On July 1, the Department of Health Services (DHS) will award $1.2 million in grants to 15 local county Birth to 3 Programs across the state that will pilot new and innovative efforts to improve outcomes for participating children. These grants will allow local areas to explore new and better ways to address the unique needs of children with developmental delays and disabilities. Some will aim to increase coordination between different partners trying to help the children. Some will offer new trainings for staff and families. Some will try out new tools to help identify children’s issues early and trigger action. Some programs are trying combinations of these approaches. All are based on a common understanding: early interventions can change the trajectory of a child’s future.

“Positive social and emotional development in infants and toddlers is the foundation for good mental health and well-being throughout life,” said Medicaid Director Jim Jones. “This collaboration between our state and local programs is expected to produce findings that can be used to shape the future design of early intervention programs across Wisconsin. The heightened attention in these pilots on infants and toddlers that have experienced abuse and neglect focuses our efforts on our state’s most vulnerable children.”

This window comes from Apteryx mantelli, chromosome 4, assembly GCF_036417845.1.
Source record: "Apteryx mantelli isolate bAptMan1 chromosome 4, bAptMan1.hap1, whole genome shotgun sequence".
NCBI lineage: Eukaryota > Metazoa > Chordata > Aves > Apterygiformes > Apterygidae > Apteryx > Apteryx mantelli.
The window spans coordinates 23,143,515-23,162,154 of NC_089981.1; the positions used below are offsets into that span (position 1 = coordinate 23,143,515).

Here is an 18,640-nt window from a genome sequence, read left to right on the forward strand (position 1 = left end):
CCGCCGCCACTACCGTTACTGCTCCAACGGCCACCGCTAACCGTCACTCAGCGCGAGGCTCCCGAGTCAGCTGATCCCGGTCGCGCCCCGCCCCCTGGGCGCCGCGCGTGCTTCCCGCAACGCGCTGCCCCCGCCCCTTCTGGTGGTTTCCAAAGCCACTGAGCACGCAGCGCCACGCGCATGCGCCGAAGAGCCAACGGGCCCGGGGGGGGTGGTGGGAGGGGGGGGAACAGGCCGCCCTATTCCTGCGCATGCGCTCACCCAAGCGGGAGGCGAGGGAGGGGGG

The Birth to 3 Program is an early intervention program provided by counties to support children under the age of three who have developmental delays or disabilities. More than 30 local programs submitted applications for this competitive opportunity. Some counties applied individually, while others worked together as consortia to submit their applications.

Applications for these grants had to:

  • Target the social and emotional needs and development of children in the Birth to 3 program
  • Design a program that would, at a minimum, help children that enrolled in Birth to 3 because of incidents of abuse, neglect, or exploitation
  • Include efforts that are meant to benefit overall family health and help families better care for their child
  • Aim to reduce future incidents that would cause the child to reenter the child welfare system

Awardees will report back to DHS on measures developed specifically for their projects. DHS will use the results to inform which innovations Wisconsin might want to implement statewide.

The initiatives supported by these grants will run through the end of the 2021. Counties or groups of counties receiving awards are: